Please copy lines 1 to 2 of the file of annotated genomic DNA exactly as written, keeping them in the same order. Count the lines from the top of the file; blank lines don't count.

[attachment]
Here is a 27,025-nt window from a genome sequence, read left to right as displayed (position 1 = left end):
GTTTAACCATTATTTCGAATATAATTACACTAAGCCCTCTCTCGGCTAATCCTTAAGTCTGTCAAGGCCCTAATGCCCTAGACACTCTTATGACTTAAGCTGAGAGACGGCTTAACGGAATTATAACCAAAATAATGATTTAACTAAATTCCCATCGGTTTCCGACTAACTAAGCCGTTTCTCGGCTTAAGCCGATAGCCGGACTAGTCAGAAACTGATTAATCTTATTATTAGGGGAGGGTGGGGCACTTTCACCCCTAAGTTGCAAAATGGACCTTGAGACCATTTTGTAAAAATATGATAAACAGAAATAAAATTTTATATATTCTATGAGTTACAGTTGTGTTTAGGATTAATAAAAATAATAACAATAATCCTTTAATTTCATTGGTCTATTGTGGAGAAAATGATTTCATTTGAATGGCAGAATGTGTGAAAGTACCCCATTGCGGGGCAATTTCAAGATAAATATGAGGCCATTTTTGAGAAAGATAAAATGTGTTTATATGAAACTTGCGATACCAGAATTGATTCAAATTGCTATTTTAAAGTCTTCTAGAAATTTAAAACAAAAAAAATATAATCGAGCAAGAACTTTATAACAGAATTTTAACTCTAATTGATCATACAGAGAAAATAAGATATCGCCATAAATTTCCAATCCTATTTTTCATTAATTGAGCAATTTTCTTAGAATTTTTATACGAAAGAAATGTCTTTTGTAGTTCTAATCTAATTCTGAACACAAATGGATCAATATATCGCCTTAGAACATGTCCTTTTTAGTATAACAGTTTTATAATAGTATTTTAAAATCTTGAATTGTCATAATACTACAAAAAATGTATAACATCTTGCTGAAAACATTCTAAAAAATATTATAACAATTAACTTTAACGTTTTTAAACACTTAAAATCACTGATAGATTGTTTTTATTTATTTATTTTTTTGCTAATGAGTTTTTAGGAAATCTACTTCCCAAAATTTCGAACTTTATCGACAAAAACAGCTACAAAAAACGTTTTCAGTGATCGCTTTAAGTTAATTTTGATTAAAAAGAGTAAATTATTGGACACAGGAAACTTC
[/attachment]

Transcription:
Here is a 27,025-nt window from a genome sequence, read left to right as displayed (position 1 = left end):
GTTTAACCATTATTTCGAATATAATTACACTAAGCCCTCTCTCGGCTAATCCTTAAGTCTGTCAAGGCCCTAATGCCCTAGACACTCTTATGACTTAAGCTGAGAGACGGCTTAACGGAATTATAACCAAAATAATGATTTAACTAAATTCCCATCGGTTTCCGACTAACTAAGCCGTTTCTCGGCTTAAGCCGATAGCCGGACTAGTCAGAAACTGATTAATCTTATTATTAGGGGAGGGTGGGGCACTTTCACCCCTAAGTTGCAAAATGGACCTTGAGACCATTTTGTAAAAATATGATAAACAGAAATAAAATTTTATATATTCTATGAGTTACAGTTGTGTTTAGGATTAATAAAAATAATAACAATAATCCTTTAATTTCATTGGTCTATTGTGGAGAAAATGATTTCATTTGAATGGCAGAATGTGTGAAAGTACCCCATTGCGGGGCAATTTCAAGATAAATATGAGGCCATTTTTGAGAAAGATAAAATGTGTTTATATGAAACTTGCGATACCAGAATTGATTCAAATTGCTATTTTAAAGTCTTCTAGAAATTTAAAACAAAAAAAATATAATCGAGCAAGAACTTTATAACAGAATTTTAACTCTAATTGATCATACAGAGAAAATAAGATATCGCCATAAATTTCCAATCCTATTTTTCATTAATTGAGCAATTTTCTTAGAATTTTTATACGAAAGAAATGTCTTTTGTAGTTCTAATCTAATTCTGAACACAAATGGATCAATATATCGCCTTAGAACATGTCCTTTTTAGTATAACAGTTTTATAATAGTATTTTAAAATCTTGAATTGTCATAATACTACAAAAAATGTATAACATCTTGCTGAAAACATTCTAAAAAATATTATAACAATTAACTTTAACGTTTTTAAACACTTAAAATCACTGATAGATTGTTTTTATTTATTTATTTTTTTGCTAATGAGTTTTTAGGAAATCTACTTCCCAAAATTTCGAACTTTATCGACAAAAACAGCTACAAAAAACGTTTTCAGTGATCGCTTTAAGTTAATTTTGATTAAAAAGAGTAAATTATTGGACACAGGAAACTTC